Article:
Sex Pistols: Sex/World's End, King's Road, Chelsea
After undergoing several name changes, the shop, where Chrissie Hynde, Adam Ant and Sid Vicious all worked as assistants at some point or other, was an outlet for the early designs of Vivienne Westwood, who co-owned the place with Malcolm Mclaren. A magnet for poseurs, John Lydon was a regular customer, standing out with short spiky hair and clothes held together with safety pins in the age of long hair and flares.
As a promotional gimmick for the shop, Mclaren and Westwood drafted in Steve Jones and Paul Cook along with shop assistant and art college kid Glen Matlock, with Lydon, aka Rotten on vocals, and the Sex Pistols were formed. The band would evolve in its own nihilistic direction, the story of which has become legendary.
Though tame in retrospect, Britain was more conservative and more easily shocked in the mid to late 1970s and controversy after controversy followed, with questions being asked in parliament. Mclaren became very rich and the band ended up with next to nothing until a huge court case in the mid-'80s.
The shop is now known as World's End, instantly recognisable by the huge clock that runs backwards very fast on its facade, redesigned in 1980 by Mclaren and Westwood after the band imploded. To this day it is a part of Vivienne Westwood's fashion empire.
The 2i's Coffee Bar, Old Compton Street, Soho
Post-war Britain was the most depressing, conservative and unimaginative place to live. Britain was a tea drinking nation, coffee being an American habit. With its glitzy movies, stylish motors and progressive attitude, America was everything Britain wasn't. With the advent of rock and roll, and long before Starbucks and Costa reminded British people that decent coffee does not come out of a jar, coffee bars became the places to be. All things American were cool.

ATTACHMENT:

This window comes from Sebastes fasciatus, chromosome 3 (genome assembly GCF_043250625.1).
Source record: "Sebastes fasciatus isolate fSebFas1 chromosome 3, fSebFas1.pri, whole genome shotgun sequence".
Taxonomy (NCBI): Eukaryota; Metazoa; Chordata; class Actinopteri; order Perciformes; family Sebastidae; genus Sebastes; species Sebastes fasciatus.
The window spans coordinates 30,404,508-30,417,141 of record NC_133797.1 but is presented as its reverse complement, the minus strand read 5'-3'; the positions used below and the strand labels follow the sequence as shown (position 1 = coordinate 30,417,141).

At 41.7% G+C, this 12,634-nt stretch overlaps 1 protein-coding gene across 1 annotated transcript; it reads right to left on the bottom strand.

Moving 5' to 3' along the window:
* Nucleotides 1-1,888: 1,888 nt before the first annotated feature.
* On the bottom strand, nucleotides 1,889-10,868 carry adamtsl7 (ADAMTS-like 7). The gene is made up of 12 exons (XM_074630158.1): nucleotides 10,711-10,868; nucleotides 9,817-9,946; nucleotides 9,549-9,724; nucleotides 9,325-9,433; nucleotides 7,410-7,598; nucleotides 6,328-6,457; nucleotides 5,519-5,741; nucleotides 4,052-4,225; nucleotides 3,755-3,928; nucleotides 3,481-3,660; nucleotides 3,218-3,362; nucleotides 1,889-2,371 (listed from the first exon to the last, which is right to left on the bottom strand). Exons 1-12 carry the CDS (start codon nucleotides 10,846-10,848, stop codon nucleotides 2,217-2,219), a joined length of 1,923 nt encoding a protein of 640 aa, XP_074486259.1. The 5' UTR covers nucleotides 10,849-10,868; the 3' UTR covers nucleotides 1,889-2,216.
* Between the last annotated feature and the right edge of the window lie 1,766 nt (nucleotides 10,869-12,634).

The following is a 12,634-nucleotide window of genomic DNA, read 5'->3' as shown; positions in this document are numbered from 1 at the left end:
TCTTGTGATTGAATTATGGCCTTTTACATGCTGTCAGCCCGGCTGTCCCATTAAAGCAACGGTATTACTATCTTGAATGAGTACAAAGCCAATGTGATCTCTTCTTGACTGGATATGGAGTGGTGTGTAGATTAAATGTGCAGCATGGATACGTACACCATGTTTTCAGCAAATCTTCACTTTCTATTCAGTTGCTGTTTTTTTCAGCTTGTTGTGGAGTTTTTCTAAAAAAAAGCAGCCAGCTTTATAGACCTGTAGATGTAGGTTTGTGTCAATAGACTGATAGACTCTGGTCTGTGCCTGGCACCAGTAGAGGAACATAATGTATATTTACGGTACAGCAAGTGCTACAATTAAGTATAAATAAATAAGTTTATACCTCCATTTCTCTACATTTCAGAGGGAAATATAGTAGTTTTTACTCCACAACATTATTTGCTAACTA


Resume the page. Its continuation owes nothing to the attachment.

Coffee shops were frequented by the new teenage generation that had money and didn't have to join the military after school anymore but were too young for the local pub. These were the forerunners of the nightclubs as youth culture in Britain began. Teddy-boys, beatniks and other juvenile delinquents in the older generation's eyes hung out in these places, the most famous of which was the 2i's Coffee Bar on Old Compton Street, which is now the centre of London's gay district. The 2i's hosted performances by skiffle bands and budding rockers.
The most famous discovery of the 2i's was Britain's first rock star, Cliff Richard. It must be remembered how conservative Britain was after the Second World War. Cliff was considered outrageous at the time and a rival to Elvis. Youth culture was a new phenomenon on both sides of the Atlantic. Rock and roll was banned on most radio stations, and in Britain only about eight people had televisions.
With its house band, Wally Whyton and the Vipers, the 2i's was an important rung on the ladder for many who would go on to fame. Tony Sheridan, who would later record "My Bonnie" in Hamburg backed by the pre-fame Beatles, performed here, as did Tommy Steele, Joe Brown, Adam Faith, Deep Purple guitarist Richie Blackmore and many others.
The site of the 2i's is now occupied by a touristy fish and chip shop called Poppies. A green plaque was unveiled in 2006 in memory of the legendary venue that occupied the site between 1956 and 1970.
Daniel J Hurst (author) from London on June 21, 2018:
I can't imagine anyone forgetting him. The film was pretty good too, though there was no way the real Ian Dury had a six pack like Andy Serkis. If you haven't seen it, it's well worth watching. The shop where the cover of New Boots and Panties was taken is on Vauxhall Bridge Road I believe. I should go and check it out and add it to the list. I think it's a newsagents now.
Alan R Lancaster from Forest Gate, London E7, U K (ex-pat Yorkshire) on June 19, 2018: